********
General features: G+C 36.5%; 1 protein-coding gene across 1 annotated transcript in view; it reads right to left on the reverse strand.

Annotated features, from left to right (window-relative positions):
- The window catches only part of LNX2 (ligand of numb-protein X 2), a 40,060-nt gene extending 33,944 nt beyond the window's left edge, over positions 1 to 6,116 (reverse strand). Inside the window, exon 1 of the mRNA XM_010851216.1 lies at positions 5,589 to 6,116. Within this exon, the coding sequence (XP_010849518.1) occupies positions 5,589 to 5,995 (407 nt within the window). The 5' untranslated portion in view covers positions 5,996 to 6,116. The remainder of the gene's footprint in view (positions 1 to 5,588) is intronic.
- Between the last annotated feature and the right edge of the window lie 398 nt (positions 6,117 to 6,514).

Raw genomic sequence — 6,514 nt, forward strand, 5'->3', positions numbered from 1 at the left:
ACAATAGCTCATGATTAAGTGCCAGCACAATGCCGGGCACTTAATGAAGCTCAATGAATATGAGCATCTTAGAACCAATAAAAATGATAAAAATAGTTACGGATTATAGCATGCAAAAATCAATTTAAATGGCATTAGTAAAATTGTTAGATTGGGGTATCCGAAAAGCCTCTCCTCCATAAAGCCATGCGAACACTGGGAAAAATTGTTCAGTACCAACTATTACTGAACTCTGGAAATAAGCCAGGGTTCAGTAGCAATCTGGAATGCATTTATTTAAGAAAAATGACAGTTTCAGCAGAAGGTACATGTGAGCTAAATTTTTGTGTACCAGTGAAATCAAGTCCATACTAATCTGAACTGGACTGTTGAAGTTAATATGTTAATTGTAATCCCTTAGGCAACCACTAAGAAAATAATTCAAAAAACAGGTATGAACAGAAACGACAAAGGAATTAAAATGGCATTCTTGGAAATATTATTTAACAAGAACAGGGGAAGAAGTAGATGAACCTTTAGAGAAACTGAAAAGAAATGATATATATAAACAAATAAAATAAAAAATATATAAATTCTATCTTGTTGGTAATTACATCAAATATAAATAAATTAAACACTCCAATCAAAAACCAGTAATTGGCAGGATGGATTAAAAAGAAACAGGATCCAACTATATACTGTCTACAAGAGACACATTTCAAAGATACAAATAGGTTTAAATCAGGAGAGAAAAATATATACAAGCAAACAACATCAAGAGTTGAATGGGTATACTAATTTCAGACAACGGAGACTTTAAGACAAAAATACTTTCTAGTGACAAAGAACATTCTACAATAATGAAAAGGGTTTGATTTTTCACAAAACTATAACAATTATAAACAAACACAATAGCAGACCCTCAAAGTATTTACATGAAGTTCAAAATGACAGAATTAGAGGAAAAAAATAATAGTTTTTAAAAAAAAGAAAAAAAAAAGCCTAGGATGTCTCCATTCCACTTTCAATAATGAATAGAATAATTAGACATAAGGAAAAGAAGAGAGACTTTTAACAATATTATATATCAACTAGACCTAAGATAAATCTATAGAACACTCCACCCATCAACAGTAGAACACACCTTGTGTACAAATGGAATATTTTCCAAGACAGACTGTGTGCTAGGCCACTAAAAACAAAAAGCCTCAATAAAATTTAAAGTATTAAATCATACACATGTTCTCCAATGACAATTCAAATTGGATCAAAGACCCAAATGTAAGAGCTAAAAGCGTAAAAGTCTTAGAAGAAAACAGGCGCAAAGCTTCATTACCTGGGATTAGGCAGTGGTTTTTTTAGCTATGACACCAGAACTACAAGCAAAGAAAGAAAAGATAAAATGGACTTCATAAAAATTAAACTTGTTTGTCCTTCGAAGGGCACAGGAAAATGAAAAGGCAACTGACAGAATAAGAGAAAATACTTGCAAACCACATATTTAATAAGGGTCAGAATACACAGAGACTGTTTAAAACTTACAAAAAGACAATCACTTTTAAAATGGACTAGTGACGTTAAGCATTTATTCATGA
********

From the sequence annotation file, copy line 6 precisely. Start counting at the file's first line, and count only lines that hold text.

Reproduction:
ACAATAGCTCATGATTAAGTGCCAGCACAATGCCGGGCACTTAATGAAGCTCAATGAATATGAGCATCTTAGAACCAATAAAAATGATAAAAATAGTTACGGATTATAGCATGCAAAAATCAATTTAAATGGCATTAGTAAAATTGTTAGATTGGGGTATCCGAAAAGCCTCTCCTCCATAAAGCCATGCGAACACTGGGAAAAATTGTTCAGTACCAACTATTACTGAACTCTGGAAATAAGCCAGGGTTCAGTAGCAATCTGGAATGCATTTATTTAAGAAAAATGACAGTTTCAGCAGAAGGTACATGTGAGCTAAATTTTTGTGTACCAGTGAAATCAAGTCCATACTAATCTGAACTGGACTGTTGAAGTTAATATGTTAATTGTAATCCCTTAGGCAACCACTAAGAAAATAATTCAAAAAACAGGTATGAACAGAAACGACAAAGGAATTAAAATGGCATTCTTGGAAATATTATTTAACAAGAACAGGGGAAGAAGTAGATGAACCTTTAGAGAAACTGAAAAGAAATGATATATATAAACAAATAAAATAAAAAATATATAAATTCTATCTTGTTGGTAATTACATCAAATATAAATAAATTAAACACTCCAATCAAAAACCAGTAATTGGCAGGATGGATTAAAAAGAAACAGGATCCAACTATATACTGTCTACAAGAGACACATTTCAAAGATACAAATAGGTTTAAATCAGGAGAGAAAAATATATACAAGCAAACAACATCAAGAGTTGAATGGGTATACTAATTTCAGACAACGGAGACTTTAAGACAAAAATACTTTCTAGTGACAAAGAACATTCTACAATAATGAAAAGGGTTTGATTTTTCACAAAACTATAACAATTATAAACAAACACAATAGCAGACCCTCAAAGTATTTACATGAAGTTCAAAATGACAGAATTAGAGGAAAAAAATAATAGTTTTTAAAAAAAAGAAAAAAAAAAGCCTAGGATGTCTCCATTCCACTTTCAATAATGAATAGAATAATTAGACATAAGGAAAAGAAGAGAGACTTTTAACAATATTATATATCAACTAGACCTAAGATAAATCTATAGAACACTCCACCCATCAACAGTAGAACACACCTTGTGTACAAATGGAATATTTTCCAAGACAGACTGTGTGCTAGGCCACTAAAAACAAAAAGCCTCAATAAAATTTAAAGTATTAAATCATACACATGTTCTCCAATGACAATTCAAATTGGATCAAAGACCCAAATGTAAGAGCTAAAAGCGTAAAAGTCTTAGAAGAAAACAGGCGCAAAGCTTCATTACCTGGGATTAGGCAGTGGTTTTTTTAGCTATGACACCAGAACTACAAGCAAAGAAAGAAAAGATAAAATGGACTTCATAAAAATTAAACTTGTTTGTCCTTCGAAGGGCACAGGAAAATGAAAAGGCAACTGACAGAATAAGAGAAAATACTTGCAAACCACATATTTAATAAGGGTCAGAATACACAGAGACTGTTTAAAACTTACAAAAAGACAATCACTTTTAAAATGGACTAGTGACGTTAAGCATTTATTCATGA